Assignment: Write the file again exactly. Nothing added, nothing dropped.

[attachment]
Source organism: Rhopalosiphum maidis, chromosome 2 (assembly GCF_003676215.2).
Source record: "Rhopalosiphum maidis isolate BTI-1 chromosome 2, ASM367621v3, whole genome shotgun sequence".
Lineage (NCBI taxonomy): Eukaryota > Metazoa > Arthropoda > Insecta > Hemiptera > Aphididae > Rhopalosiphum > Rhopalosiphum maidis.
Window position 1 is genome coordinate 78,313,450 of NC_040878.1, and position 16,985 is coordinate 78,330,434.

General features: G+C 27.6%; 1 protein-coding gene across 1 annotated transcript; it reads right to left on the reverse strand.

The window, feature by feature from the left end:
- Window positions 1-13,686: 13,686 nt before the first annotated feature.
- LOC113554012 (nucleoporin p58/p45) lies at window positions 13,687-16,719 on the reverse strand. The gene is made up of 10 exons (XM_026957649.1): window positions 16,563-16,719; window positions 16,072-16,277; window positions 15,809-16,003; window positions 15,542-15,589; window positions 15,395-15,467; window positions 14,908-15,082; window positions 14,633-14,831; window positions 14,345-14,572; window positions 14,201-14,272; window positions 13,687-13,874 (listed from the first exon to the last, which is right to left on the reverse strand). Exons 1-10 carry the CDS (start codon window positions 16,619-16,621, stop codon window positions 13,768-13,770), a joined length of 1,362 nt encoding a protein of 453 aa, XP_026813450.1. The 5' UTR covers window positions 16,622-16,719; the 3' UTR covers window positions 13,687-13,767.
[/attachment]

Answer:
Source organism: Rhopalosiphum maidis, chromosome 2 (assembly GCF_003676215.2).
Source record: "Rhopalosiphum maidis isolate BTI-1 chromosome 2, ASM367621v3, whole genome shotgun sequence".
Lineage (NCBI taxonomy): Eukaryota > Metazoa > Arthropoda > Insecta > Hemiptera > Aphididae > Rhopalosiphum > Rhopalosiphum maidis.
Window position 1 is genome coordinate 78,313,450 of NC_040878.1, and position 16,985 is coordinate 78,330,434.

General features: G+C 27.6%; 1 protein-coding gene across 1 annotated transcript; it reads right to left on the reverse strand.

The window, feature by feature from the left end:
- Window positions 1-13,686: 13,686 nt before the first annotated feature.
- LOC113554012 (nucleoporin p58/p45) lies at window positions 13,687-16,719 on the reverse strand. The gene is made up of 10 exons (XM_026957649.1): window positions 16,563-16,719; window positions 16,072-16,277; window positions 15,809-16,003; window positions 15,542-15,589; window positions 15,395-15,467; window positions 14,908-15,082; window positions 14,633-14,831; window positions 14,345-14,572; window positions 14,201-14,272; window positions 13,687-13,874 (listed from the first exon to the last, which is right to left on the reverse strand). Exons 1-10 carry the CDS (start codon window positions 16,619-16,621, stop codon window positions 13,768-13,770), a joined length of 1,362 nt encoding a protein of 453 aa, XP_026813450.1. The 5' UTR covers window positions 16,622-16,719; the 3' UTR covers window positions 13,687-13,767.